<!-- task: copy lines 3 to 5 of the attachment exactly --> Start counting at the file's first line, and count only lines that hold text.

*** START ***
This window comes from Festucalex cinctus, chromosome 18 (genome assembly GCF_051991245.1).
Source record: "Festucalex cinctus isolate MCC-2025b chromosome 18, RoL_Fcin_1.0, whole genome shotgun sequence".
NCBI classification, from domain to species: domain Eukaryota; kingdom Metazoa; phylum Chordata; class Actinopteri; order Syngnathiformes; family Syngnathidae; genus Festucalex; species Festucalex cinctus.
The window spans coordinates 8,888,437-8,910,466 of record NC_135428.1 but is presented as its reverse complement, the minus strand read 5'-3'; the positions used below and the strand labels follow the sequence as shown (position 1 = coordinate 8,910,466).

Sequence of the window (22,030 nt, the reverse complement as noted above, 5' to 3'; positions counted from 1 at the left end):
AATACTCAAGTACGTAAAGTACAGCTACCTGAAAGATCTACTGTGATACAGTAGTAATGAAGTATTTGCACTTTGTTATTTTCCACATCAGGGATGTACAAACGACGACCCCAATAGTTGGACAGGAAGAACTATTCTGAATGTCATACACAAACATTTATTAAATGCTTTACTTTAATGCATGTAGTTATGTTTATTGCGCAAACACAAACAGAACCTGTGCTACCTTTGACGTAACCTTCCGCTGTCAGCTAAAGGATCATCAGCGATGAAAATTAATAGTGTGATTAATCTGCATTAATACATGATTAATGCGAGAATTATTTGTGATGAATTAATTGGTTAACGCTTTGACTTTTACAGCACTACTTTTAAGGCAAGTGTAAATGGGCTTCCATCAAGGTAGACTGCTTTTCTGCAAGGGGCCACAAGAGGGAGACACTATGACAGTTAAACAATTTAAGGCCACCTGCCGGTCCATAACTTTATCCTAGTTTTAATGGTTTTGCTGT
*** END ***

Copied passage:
NCBI classification, from domain to species: domain Eukaryota; kingdom Metazoa; phylum Chordata; class Actinopteri; order Syngnathiformes; family Syngnathidae; genus Festucalex; species Festucalex cinctus.
The window spans coordinates 8,888,437-8,910,466 of record NC_135428.1 but is presented as its reverse complement, the minus strand read 5'-3'; the positions used below and the strand labels follow the sequence as shown (position 1 = coordinate 8,910,466).

Sequence of the window (22,030 nt, the reverse complement as noted above, 5' to 3'; positions counted from 1 at the left end):